Jakarta, (ANTARA News) - By deciding to use its right of inquiry on the government`s fuel oil pricing policy, the House of Representatives (DPR) can now summon anyone involved in the production, distribution and consumption of fuel oils for questioning, one of the legislators behind the initiative said.
Ario Bimo, a member of the Indonesian Demcoracy Party-Struggle (PDI-P) faction in the House explained the significance of the House`s initiative here on Wednesday.
"It means the House now has the authority to investigate the government`s policies on the management of fuel oils , including its policy of raising the fuel oil prices by 28.7 percent last May," he said.
Through the inquiry, it was hoped the government`s policies on the national oil industry and trade which so far had always tended to be secretive or full of cover-ups could be made transparent and accountable to the public at large, he said.
Bima said he was convinced, if only state oil company Pertamina had been able to increase the country`s petroleum lifting to a level adjusted to the national neeads, Indonesia would not have needed to import crude oil at continuously increasing prices.
"And with domestic oul production equaling the country`s needs, there would have been no need to raise the fuel oil prices. But in reality, efforts to increase petroleum lifting failed or were never made.Domestic crude production even dropped from year to year and as a consequence, high-priced oil continued to be imported creating an increasing burden on the state budget," he said.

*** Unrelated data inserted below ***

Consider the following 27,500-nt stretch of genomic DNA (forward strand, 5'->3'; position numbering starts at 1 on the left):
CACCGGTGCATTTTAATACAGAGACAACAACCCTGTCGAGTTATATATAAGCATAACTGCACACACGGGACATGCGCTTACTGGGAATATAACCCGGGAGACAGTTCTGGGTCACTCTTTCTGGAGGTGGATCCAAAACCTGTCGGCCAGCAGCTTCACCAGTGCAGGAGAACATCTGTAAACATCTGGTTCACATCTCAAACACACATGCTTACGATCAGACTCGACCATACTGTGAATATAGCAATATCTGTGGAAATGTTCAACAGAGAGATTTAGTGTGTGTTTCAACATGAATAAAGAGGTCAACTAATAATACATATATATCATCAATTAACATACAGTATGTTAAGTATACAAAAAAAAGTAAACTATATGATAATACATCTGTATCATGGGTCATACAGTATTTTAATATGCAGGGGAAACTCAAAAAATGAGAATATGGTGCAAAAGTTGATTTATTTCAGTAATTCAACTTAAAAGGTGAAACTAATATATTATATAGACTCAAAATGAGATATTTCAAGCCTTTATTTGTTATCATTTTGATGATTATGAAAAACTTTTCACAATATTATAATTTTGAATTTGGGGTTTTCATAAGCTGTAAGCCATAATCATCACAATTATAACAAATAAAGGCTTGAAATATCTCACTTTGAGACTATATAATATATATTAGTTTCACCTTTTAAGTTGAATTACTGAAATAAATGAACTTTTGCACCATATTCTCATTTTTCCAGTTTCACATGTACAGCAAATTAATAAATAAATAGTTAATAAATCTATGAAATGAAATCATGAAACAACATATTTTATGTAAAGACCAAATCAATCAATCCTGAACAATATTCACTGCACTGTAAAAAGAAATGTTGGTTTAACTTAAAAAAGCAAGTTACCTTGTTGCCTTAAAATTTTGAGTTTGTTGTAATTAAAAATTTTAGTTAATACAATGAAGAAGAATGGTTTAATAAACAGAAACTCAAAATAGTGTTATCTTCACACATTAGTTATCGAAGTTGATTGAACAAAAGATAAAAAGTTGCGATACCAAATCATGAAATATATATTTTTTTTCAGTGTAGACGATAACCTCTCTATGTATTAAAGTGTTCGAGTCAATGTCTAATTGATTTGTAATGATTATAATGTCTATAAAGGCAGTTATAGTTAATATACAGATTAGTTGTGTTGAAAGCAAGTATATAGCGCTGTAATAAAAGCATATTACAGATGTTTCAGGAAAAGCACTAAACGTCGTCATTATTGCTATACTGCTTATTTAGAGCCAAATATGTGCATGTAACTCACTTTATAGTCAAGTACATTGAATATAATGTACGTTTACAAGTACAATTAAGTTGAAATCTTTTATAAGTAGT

Meanwhile, the importation of oil at prices that increasingly drained the people`s and state`s financial resources proved only to benefit traders, brokers and rent-seekers.
"Ironaically, it was discovered that the aggregate of Indonesia`s oil production and the volume it is importing was higher than the domestic need. This raises the question : where did the balance or the unused oil stocks go," Bimo said.
Also, in regard to the crude oil and fuel oil imports the governent or Pertamina had had to resort to, there had never been transparent explanations about the volumes imported, the prices paid, the cost of processing the imported crude, and what the most appropriate selling prices actually were, he added.
"In addition, the overseas oil purchases were made through the services of brokers making the purchasing prices higher then they could be," Bimo said. (*)